Did you read that??? Normal healthy people occasionally show more than 100 true fasciculations per MINUTE in their arches!! This is not BFSers, it is normal people!
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Re: So I had an idea to help people here...

Postby chrissi on January 19th, 2014, 6:03 am

chrissi wrote:Fasciculation potentials in healthy people.
Mitsikostas DD, Karandreas N, Coutsopetras P, Piperos P, Lygidakis C, Papageorgiou C.
Source

Athens University, School of Medicine, Department of Neurology, Aeginition Hospital, Greece.
Abstract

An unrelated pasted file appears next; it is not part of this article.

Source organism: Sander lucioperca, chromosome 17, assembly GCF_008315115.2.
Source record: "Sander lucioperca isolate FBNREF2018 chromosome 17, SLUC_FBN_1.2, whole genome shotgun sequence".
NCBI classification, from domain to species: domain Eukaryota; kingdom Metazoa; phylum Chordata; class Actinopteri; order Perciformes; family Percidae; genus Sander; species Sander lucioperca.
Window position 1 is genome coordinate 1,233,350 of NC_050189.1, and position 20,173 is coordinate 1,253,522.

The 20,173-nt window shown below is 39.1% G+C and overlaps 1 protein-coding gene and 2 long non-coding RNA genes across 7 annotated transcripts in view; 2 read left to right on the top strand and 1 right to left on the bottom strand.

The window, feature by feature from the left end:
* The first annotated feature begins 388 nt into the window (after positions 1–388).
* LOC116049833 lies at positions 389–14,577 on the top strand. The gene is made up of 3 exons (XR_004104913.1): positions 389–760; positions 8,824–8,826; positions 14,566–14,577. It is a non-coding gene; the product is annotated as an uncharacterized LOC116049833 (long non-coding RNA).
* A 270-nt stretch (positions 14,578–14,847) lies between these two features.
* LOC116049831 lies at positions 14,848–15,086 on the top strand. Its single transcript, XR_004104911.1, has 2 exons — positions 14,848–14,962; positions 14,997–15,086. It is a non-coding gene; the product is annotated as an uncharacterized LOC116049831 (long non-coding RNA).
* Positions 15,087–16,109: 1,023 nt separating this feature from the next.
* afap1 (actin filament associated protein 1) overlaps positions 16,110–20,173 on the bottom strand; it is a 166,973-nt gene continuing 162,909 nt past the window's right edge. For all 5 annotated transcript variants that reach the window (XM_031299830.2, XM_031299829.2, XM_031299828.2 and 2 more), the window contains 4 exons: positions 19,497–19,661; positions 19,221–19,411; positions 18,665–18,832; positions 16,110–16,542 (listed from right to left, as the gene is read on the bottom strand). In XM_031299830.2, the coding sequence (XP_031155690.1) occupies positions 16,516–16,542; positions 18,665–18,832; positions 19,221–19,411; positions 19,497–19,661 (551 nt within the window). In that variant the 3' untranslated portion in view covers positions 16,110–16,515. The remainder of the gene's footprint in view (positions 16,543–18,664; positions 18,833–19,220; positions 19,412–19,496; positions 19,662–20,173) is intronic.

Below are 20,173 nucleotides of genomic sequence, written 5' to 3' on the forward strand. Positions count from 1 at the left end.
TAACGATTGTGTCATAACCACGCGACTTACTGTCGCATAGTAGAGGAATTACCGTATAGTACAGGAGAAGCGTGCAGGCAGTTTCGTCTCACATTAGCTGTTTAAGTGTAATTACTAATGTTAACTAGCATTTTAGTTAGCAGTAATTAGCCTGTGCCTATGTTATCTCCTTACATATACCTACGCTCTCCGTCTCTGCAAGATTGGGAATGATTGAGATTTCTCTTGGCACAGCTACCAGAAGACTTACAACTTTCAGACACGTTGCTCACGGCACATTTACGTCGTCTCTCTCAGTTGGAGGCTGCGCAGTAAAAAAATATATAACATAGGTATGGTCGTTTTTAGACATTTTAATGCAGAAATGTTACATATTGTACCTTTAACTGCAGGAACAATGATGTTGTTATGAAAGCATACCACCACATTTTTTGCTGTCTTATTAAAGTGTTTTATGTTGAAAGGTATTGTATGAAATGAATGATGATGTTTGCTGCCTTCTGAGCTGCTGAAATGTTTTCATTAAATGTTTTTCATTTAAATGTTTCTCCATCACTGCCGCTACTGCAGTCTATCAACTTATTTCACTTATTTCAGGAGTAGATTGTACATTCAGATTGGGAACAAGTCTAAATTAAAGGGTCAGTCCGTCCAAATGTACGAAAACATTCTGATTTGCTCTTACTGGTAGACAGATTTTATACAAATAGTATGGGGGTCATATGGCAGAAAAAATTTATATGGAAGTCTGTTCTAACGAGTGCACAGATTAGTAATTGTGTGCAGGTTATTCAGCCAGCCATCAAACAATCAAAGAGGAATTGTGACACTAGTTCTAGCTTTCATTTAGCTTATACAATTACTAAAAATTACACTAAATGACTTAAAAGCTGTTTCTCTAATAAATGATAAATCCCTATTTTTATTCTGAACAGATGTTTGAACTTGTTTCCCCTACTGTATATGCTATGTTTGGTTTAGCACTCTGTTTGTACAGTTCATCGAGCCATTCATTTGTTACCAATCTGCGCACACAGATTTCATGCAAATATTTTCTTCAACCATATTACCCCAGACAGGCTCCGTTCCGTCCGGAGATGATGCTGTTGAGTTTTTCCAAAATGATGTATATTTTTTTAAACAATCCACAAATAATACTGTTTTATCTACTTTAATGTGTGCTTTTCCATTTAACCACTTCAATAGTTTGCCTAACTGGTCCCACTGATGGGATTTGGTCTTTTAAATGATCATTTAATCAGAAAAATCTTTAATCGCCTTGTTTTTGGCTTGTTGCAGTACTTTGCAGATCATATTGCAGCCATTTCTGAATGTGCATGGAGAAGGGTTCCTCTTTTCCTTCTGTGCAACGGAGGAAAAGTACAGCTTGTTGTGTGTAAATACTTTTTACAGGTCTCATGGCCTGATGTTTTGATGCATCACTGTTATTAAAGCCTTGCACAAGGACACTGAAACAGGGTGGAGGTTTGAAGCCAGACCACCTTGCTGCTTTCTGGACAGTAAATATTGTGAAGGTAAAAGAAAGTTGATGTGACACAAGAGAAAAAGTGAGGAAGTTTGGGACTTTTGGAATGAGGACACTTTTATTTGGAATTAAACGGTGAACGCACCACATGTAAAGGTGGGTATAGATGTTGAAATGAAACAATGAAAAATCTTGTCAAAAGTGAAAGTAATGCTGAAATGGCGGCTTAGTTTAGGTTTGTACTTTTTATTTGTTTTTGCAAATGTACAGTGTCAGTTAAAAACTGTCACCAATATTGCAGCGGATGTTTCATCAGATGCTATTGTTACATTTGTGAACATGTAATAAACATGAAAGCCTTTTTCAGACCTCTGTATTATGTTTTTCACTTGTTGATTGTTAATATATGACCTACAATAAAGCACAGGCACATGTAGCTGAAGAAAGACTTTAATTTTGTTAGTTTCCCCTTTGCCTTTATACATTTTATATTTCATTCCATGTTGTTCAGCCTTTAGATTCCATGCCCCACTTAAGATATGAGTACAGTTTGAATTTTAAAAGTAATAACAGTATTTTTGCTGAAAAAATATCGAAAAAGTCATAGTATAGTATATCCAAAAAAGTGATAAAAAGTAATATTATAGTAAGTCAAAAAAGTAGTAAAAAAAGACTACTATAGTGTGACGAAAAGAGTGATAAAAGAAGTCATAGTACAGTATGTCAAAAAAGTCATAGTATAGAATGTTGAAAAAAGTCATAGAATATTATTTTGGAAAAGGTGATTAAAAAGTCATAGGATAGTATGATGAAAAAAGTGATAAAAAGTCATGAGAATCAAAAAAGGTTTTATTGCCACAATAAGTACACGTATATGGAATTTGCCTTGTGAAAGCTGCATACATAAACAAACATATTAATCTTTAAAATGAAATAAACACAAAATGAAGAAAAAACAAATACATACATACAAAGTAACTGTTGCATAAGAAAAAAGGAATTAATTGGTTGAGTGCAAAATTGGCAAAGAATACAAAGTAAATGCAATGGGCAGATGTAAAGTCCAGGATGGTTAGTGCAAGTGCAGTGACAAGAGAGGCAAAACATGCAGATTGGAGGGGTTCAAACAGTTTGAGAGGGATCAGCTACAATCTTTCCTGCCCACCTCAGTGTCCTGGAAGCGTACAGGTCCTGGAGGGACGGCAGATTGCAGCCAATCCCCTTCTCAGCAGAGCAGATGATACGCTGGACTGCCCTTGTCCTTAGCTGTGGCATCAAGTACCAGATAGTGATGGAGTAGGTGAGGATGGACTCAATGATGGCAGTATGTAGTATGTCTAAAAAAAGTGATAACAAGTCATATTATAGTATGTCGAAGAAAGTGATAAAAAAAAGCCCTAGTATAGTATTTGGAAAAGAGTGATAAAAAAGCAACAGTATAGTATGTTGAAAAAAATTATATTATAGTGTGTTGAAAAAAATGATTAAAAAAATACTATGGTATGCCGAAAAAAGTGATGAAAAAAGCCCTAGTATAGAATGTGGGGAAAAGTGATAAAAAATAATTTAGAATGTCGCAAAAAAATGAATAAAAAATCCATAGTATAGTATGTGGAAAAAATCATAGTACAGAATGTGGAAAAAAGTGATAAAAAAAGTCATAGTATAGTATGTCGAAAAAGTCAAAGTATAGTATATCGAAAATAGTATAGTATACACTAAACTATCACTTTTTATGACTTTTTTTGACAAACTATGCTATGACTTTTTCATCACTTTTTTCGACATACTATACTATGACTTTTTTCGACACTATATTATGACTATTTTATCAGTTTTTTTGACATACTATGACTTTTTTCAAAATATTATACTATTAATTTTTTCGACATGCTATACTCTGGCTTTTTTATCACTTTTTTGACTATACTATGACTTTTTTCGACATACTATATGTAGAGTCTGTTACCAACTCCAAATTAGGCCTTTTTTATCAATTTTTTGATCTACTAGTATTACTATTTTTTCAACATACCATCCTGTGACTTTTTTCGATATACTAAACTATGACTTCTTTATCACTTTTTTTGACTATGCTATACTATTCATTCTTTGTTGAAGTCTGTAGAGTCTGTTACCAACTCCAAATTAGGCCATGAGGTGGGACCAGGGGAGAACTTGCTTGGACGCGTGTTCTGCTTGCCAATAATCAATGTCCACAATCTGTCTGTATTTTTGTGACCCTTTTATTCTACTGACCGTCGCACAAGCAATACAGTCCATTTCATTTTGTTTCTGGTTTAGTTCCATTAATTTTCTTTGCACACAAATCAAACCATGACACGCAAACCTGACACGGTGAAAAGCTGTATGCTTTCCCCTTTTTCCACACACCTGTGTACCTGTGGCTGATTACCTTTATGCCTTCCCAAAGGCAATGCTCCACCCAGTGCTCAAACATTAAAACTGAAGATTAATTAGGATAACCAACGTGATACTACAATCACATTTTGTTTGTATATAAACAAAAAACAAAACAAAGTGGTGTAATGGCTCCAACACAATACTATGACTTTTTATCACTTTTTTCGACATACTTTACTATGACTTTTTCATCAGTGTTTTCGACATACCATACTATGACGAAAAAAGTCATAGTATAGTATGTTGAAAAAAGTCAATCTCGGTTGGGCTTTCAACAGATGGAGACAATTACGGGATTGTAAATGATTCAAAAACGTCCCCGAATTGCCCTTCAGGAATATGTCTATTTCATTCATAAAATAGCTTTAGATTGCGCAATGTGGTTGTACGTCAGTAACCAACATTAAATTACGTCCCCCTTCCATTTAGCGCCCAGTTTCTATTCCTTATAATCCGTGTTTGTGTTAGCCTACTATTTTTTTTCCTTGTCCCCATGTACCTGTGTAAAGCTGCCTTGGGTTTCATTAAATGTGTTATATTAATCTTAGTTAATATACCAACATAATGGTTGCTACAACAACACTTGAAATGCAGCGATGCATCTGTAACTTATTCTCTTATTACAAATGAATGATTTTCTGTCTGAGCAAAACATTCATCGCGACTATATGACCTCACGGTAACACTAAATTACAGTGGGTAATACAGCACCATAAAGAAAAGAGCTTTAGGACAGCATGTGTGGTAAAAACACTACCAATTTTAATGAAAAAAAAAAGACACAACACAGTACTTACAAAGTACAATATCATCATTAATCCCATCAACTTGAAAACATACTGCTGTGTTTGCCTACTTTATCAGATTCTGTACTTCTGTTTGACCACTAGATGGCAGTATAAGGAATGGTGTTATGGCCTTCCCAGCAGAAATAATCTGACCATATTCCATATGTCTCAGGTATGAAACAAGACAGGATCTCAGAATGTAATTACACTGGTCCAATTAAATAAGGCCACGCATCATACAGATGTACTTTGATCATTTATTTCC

The aim of this study was to investigate the fasciculation potentials (FPs) in the small-peripheral muscles of the foot and hand and the possible associated factors, in a healthy population. One hundred-twenty-two normal !!!!!! (not originally diagnosed BFS persons!!!)individuals (65 men and 57 women), aged 17-67 years (mean 39.96, SD=12.76) participated in the study. A special questionnaire consisting of 47 questions was devised as the basic instrument of the interview, which included the Hamilton anxiety rating scale. The extensor digitorum brevis (EDB), the flexor hallucis brevis (FHB) foot muscles and the first dorsal interosseous (FDI) hand muscle muscles were studied bilaterally using surface electrodes. In 94 (58 men and 36 women) from 122 participants (65 men and 57 women) FPs were recorded (men 89.2%, women 63.1%, all 77%). The mean FPs per minute and muscle, in all three muscles, was 8.0 (SD=4.6). More FPs were recorded in the muscles of foot than in FDI (p<0.01) and in FHB than in EDB (p<0.001). FPs were correlated to gender, body height and weight and to the score of the Hamilton scale (r2>0.1, p<0.01). The syndrome of benign FPs was observed in 2 men (1.6% of men). These results suggest that FPs are a very common phenomenon in the peripheral muscles of healthy persons.